AS soon as you’re out of the pounding rain and through the doors of the Victoria Warehouse, it’s obvious that the venue has been sold way over any sort of sensible capacity.

The O2-endorsed industrial setting is a network of different rooms suited for club nights, and you’re lucky to even get into the main room where the bands are on if you turn up any later than an hour before the headline act comes on.

There’s not even any room on the balcony hanging over the ex-factory hall, and presumably anyone with a decent spec had to camp out overnight.

But you put up with all of this because it’s Foals.

It’s that special band you discovered before they even had an album out, who went on to become one of the biggest guitar bands in the country – way before they were the festival headliners they are today.

As they launch into an opening salvo of On the Luna and Mountain at my Gates, you’re still waiting in the queue to buy a pint despite having been here for about half an hour.

Once you force your way into the main hall – presumably causing a great annoyance to several of your fellow gig goers, but having no other option apart from turning around and going home – a triple header of Olympic Airways, My Number and Black Gold settles you into the swing of things.

There’s a good mix of the old and the new, with the likes of Sunday, Providence, Spanish Sahara, Red Socks Pugie, Exits and In Degrees spanning each of the Oxford group’s five ever-evolving releases so far.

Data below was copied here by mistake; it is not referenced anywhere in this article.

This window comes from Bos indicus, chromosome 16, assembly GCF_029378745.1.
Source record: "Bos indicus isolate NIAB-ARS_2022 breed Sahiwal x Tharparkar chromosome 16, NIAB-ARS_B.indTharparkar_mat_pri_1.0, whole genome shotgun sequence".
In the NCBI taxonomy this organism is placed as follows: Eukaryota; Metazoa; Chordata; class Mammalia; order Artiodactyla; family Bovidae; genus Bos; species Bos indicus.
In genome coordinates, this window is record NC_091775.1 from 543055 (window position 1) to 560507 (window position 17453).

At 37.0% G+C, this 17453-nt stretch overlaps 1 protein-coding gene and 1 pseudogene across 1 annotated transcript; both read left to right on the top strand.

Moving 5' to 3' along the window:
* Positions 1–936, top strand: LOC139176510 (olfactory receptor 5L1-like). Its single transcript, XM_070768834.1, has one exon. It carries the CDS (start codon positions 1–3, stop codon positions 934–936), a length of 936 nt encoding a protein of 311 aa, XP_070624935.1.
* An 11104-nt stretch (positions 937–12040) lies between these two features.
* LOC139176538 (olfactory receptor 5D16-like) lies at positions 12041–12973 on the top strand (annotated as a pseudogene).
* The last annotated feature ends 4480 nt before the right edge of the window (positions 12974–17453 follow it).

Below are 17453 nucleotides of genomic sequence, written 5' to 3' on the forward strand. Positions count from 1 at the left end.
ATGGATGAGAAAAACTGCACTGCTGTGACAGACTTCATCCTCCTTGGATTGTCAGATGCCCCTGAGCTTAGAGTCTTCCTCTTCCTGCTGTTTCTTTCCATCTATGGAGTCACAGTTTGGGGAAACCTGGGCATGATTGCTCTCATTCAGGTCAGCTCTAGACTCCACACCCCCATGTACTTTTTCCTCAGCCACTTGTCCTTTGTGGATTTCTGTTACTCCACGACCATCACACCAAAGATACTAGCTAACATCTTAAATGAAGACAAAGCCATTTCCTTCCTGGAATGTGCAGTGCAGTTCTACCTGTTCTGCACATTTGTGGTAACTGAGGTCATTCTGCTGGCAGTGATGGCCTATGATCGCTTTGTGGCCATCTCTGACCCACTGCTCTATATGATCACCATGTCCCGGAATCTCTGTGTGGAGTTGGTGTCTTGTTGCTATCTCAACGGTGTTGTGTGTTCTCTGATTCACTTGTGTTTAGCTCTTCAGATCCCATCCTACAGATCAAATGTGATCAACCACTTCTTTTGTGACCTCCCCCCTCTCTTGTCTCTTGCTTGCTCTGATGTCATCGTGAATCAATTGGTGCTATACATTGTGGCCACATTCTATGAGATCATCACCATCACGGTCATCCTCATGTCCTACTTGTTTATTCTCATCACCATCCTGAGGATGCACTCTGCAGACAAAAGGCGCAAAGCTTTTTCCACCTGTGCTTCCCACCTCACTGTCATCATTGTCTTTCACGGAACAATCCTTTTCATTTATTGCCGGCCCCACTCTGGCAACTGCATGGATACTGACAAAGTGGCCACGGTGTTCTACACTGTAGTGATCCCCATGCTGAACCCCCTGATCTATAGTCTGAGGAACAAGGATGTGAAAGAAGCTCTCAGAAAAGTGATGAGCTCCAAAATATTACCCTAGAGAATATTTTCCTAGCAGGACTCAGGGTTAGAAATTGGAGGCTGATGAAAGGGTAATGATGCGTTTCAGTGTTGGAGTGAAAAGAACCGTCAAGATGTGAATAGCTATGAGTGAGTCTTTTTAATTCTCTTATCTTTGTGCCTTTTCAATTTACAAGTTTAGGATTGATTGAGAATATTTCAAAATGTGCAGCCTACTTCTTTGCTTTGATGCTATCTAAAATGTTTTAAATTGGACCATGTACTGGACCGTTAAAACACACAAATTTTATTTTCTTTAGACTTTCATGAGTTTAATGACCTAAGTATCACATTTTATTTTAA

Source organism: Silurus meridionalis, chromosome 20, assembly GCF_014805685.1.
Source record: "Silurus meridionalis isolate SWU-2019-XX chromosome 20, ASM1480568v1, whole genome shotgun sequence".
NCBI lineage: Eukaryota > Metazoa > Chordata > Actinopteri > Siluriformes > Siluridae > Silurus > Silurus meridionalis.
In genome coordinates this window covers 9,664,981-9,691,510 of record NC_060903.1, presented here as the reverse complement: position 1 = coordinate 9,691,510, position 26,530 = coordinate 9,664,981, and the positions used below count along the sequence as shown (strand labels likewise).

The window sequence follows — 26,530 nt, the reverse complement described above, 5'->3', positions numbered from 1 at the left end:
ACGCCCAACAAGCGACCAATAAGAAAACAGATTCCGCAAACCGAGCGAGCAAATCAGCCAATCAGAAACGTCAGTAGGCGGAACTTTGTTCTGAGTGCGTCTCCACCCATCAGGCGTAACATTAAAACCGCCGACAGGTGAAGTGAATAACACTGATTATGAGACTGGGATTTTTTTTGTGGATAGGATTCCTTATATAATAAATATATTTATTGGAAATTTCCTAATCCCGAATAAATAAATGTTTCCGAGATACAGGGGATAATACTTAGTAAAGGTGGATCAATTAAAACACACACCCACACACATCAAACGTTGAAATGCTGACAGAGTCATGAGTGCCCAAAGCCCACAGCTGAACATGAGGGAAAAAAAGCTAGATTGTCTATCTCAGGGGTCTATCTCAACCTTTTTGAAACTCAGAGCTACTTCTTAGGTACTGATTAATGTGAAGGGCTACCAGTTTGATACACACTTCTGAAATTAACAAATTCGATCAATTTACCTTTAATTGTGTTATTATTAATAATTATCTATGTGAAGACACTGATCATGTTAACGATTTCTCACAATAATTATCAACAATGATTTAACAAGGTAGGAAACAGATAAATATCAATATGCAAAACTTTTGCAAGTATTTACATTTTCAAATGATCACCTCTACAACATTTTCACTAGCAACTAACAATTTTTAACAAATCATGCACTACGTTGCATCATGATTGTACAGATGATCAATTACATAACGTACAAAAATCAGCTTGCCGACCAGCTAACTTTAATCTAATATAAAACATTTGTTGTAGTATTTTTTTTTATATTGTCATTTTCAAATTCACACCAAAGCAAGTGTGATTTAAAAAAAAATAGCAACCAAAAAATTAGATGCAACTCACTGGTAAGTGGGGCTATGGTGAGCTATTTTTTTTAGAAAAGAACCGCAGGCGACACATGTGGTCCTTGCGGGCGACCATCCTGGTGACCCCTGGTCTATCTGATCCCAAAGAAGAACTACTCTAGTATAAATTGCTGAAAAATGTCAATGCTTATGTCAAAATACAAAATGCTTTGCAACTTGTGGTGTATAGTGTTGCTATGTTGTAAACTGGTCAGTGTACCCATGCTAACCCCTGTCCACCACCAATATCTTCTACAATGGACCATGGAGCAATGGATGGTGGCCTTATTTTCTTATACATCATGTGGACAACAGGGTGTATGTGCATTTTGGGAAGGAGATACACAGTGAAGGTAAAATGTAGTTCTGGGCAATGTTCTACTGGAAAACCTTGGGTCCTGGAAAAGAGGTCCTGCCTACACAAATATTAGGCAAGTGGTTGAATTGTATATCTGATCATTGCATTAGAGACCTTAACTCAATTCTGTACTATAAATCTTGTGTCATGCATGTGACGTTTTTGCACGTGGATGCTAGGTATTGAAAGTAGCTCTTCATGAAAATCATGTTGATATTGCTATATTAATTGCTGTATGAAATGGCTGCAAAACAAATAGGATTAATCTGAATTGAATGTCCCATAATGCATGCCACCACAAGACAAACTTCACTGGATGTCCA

“Let’s see this place go beserk,” calls frontman Yannis Phillippakis as Foals launch into Inhaler.

Of course, the audience obliges and the math rock five-piece depart to a cry of ‘we love you Manchester’.

Returning for an encore with What Went Down, Yannis adds: “This is a sweaty old show, but the sweatier the better.”

Indeed, it’s hard to tell whether the special effects guy is still using his smoke machine or whether there is a just loud of sweaty steam hanging over the Victoria Warehouse, such is the heat in the room – worsened by everyone turning up in their coats in order to avoid being battered by precipitation, despite it apparently being June.

Closing with a riotous rendition of Two Steps Twice, it’s clear that Foals are still the same band you saw on the bottom of the bill supporting Bloc Party and the Cribs in 2007.

They’re the same band you and your mates followed religiously when you were at sixth form.

But they’ve grown, and you’ve grown with them – and that’s ok.